How did a pineapple-flavored popsicle close the gap between leading ice cream seller Strauss and runner-up Nestle, despite being sold at double the price of other popsicles?
The answer lies in the collaboration between Nestle , PPI Worldwide and PMI, which holds sole distribution rights for Angry Birds products. The collaboration has been so successful, in fact, that it has surpassed expectations in Israel and may now be applied to overseas markets as well.
Data provided by StoreNext Israel confirms that the Angry Birds phenomenon has accomplished what had been considered an impossible feat. In the "impulse" market consisting of ice cream bought "on the go," Nestle has managed to close the gap between itself and Strauss Ice Creams, which has traditionally ruled the local roost. Now Nestle and Rovio, the entertainment media company that invented the Angry Birds game, are considering marketing these products in other countries as well - and the fact Israeli-made Angry Bird dolls can be purchased on eBay for $19.99 seems to attest to its great potential overseas.
As part of the expanding campaign, these popsicles will soon begin to feature images from the new game Angry Birds in Space, which was launched four months ago.
According to statistics provided by StoreNext, in the first quarter of this year, Angry Birds was the largest money-making popsicle in Israel, making up 11% of the market. The data also show that, over the same period, Nestle controlled 74% of sales to youngsters - which, in turn, comprised 27% of total ice cream sales "on the go." Nestle sales to children grew by 93% compared with the same quarter last year. Strauss Dairies now controls 25% of sales to children, with a 12% growth since last year.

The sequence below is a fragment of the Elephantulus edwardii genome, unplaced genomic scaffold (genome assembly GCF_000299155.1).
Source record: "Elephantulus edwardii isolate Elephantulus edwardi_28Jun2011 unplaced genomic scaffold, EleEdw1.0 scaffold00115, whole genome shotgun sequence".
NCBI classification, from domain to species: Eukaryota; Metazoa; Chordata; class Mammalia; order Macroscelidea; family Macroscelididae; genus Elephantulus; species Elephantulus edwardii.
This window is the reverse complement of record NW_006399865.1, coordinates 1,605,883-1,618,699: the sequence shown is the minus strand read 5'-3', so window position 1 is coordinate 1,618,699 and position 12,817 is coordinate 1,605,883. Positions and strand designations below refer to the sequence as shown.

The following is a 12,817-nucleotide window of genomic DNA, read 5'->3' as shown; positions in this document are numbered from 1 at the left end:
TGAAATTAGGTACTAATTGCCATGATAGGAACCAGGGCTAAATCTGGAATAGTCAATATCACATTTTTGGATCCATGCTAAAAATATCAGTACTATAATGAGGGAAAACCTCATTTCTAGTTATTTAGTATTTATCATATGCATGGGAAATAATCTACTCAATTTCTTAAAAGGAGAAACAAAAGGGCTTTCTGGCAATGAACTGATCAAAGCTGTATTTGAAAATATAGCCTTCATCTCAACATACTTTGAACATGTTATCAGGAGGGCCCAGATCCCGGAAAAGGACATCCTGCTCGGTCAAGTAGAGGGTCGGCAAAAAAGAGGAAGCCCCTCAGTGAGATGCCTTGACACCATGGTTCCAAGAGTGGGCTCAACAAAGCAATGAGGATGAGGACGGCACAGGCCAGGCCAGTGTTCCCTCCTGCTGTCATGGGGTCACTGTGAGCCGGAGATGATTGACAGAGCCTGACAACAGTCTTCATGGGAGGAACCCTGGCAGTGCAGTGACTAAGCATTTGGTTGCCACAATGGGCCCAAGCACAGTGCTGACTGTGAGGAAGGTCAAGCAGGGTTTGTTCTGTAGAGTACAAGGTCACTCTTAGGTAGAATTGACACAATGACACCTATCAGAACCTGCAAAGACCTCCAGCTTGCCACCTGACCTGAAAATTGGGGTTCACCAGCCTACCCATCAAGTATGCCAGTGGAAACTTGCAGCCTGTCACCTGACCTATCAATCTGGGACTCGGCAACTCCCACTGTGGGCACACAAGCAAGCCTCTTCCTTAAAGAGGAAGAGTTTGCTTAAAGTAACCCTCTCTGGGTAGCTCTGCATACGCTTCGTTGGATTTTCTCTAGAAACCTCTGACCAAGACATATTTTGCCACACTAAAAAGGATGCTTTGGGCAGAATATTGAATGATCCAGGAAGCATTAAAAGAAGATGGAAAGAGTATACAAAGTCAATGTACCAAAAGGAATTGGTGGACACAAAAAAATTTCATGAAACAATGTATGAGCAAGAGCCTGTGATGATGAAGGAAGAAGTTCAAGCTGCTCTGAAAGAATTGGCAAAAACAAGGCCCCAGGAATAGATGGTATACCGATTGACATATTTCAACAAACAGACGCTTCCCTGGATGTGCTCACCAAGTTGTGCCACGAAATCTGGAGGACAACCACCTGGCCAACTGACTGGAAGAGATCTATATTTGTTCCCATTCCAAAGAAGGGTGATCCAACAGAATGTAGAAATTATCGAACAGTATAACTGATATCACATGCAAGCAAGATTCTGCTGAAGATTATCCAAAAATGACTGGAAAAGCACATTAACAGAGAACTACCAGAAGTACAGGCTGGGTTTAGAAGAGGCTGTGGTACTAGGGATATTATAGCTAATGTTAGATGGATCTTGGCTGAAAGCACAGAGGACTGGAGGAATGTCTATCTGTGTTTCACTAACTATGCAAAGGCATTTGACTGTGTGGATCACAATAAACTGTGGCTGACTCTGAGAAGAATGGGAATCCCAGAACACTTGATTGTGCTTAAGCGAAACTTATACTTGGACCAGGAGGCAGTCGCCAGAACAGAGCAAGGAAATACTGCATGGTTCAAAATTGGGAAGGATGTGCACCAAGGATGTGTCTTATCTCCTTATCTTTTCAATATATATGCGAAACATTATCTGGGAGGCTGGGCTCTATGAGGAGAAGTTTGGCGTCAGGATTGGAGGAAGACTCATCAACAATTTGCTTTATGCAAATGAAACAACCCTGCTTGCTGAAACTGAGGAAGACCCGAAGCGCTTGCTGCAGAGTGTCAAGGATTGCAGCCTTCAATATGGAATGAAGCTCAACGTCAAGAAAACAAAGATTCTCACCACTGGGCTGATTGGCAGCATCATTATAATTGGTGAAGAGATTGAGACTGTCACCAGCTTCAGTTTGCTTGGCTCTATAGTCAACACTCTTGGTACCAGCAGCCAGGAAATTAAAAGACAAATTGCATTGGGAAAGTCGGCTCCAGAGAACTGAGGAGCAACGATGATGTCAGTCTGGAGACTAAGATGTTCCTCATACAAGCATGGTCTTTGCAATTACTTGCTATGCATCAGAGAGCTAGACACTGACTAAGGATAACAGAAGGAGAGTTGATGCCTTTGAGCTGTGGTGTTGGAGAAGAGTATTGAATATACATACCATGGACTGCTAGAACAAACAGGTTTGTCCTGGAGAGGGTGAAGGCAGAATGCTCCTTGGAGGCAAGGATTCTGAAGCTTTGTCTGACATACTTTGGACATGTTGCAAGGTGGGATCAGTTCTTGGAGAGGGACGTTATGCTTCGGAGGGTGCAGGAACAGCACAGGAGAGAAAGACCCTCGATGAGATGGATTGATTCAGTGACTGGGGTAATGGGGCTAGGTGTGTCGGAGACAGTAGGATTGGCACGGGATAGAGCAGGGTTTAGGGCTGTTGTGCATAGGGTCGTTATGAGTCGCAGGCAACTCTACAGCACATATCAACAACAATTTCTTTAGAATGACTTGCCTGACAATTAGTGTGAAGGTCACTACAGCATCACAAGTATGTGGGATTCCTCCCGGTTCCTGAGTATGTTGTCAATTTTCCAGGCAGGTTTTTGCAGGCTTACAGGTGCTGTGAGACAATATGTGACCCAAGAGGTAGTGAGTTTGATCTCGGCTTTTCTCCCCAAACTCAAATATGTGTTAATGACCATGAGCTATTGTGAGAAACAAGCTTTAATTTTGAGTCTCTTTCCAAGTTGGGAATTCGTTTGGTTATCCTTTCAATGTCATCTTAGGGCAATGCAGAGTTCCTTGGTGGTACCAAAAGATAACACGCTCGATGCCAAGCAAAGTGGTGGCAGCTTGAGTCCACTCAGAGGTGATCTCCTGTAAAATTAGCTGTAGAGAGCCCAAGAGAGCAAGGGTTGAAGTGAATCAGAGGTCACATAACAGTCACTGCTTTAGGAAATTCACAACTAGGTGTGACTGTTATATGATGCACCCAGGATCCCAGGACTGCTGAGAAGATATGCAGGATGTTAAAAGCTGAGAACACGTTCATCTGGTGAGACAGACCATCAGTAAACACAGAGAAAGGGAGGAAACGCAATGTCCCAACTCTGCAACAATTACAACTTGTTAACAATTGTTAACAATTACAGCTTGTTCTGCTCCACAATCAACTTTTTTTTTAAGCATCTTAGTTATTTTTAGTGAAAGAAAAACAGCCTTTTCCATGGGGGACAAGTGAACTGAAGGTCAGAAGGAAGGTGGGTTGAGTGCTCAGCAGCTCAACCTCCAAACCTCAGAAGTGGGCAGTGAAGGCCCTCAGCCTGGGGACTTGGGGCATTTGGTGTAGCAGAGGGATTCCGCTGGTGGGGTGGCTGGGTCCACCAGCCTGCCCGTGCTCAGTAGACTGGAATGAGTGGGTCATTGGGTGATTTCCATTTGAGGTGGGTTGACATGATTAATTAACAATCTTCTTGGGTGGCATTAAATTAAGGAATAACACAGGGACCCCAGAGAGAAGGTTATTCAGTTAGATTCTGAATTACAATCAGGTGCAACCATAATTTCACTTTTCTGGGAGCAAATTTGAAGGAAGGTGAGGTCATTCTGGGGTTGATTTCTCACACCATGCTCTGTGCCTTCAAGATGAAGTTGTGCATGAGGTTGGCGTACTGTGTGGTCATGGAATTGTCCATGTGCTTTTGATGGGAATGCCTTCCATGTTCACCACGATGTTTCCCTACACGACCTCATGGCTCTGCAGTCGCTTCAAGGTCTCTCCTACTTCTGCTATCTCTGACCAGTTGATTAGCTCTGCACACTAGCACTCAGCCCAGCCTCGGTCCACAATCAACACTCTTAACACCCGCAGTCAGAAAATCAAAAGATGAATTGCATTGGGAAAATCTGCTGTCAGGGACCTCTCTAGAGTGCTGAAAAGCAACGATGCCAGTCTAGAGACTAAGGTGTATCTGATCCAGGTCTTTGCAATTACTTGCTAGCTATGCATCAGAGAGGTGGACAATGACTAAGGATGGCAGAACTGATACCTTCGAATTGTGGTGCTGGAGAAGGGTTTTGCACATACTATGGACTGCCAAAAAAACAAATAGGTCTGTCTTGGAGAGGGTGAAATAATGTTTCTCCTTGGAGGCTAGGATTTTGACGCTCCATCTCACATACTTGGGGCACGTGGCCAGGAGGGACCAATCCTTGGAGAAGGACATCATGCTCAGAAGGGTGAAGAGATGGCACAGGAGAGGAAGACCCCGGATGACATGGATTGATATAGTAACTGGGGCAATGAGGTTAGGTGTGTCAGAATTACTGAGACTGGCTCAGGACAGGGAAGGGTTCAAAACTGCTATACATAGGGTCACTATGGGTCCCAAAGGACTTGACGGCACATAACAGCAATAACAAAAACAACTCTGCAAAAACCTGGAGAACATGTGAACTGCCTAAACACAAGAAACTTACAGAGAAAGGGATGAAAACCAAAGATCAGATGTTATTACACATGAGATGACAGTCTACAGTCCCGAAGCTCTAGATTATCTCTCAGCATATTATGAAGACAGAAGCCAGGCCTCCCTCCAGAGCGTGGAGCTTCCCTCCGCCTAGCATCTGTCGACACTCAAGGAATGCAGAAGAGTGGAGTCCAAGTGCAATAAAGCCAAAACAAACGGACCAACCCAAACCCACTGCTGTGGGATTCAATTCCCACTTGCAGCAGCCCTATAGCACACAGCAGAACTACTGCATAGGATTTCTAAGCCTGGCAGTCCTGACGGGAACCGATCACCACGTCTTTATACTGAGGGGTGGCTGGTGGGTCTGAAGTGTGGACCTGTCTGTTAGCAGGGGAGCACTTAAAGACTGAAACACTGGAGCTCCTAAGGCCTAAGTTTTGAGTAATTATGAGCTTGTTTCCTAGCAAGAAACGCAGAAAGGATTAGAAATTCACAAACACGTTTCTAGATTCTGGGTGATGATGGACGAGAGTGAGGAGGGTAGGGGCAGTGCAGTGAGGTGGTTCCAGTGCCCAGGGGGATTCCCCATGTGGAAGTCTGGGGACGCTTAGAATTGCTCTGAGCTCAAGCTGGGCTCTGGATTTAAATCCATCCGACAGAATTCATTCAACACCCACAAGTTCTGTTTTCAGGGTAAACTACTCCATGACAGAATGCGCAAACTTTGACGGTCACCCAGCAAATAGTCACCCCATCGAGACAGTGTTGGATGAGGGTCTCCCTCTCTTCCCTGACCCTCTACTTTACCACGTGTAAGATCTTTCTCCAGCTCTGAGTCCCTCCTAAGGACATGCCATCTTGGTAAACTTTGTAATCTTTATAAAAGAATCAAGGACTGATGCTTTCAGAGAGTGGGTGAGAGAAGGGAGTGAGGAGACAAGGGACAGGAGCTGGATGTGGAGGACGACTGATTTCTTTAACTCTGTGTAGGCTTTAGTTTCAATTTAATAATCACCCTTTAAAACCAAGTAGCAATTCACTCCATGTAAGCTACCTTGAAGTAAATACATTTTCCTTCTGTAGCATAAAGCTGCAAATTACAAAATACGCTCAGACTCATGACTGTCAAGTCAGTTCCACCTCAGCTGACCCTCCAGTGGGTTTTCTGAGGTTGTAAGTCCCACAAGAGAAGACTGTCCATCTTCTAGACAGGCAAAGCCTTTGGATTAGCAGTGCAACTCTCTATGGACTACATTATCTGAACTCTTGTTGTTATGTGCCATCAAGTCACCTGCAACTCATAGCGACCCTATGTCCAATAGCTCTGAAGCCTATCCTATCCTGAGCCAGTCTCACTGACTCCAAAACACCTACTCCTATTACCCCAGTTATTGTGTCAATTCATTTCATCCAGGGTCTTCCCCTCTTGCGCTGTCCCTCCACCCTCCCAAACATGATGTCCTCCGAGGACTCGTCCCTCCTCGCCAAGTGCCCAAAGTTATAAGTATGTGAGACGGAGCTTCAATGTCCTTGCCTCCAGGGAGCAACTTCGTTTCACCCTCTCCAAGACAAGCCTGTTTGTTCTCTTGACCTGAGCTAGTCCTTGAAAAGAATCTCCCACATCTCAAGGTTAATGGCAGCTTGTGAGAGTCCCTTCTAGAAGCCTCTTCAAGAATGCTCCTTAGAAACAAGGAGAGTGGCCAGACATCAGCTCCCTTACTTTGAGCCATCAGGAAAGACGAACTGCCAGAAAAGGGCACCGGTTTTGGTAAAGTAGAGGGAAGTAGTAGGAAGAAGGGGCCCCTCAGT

Ice cream sales to children grew by 61% since the first quarter of last year, with Nestle spearheading the growth. Sales are now estimated to total NIS 140 million a year.
The total ice cream market in Israel is currently estimated to be worth NIS 1 billion, up 10% from last year. Overall, Strauss still leads the market, with 46% of all sales; but Nestle is not far behind, with 41% of all sales.
Boaz Dekel from PMI came up with the idea to make a popsicle in the shape of an Angry Bird, with a small Angry Bird doll on the inside, which children can collect. The product itself is a pineapple-flavored sorbet, with a retail price of NIS 4.5. Other similar sorbets usually cost NIS 3.5, suggesting that the dolls cost an extra NIS 1. However, groceries and fast food outlets sell them for prices ranging from NIS 7 to NIS 10, while other popsicles sell for only NIS 2.5 to NIS 3.5.
The product's huge success surprised even the people at Nestle.
After obtaining permission from Rovio, which holds the rights to all Angry Birds accessories, 4 million dolls were purchased and a similar number of popsicles produced. Following the initial success, millions more of these popsicles were made, and further interest was generated around the dolls.
In addition to the regular birds, some popsicles now contain dolls shaped like golden Angry Birds.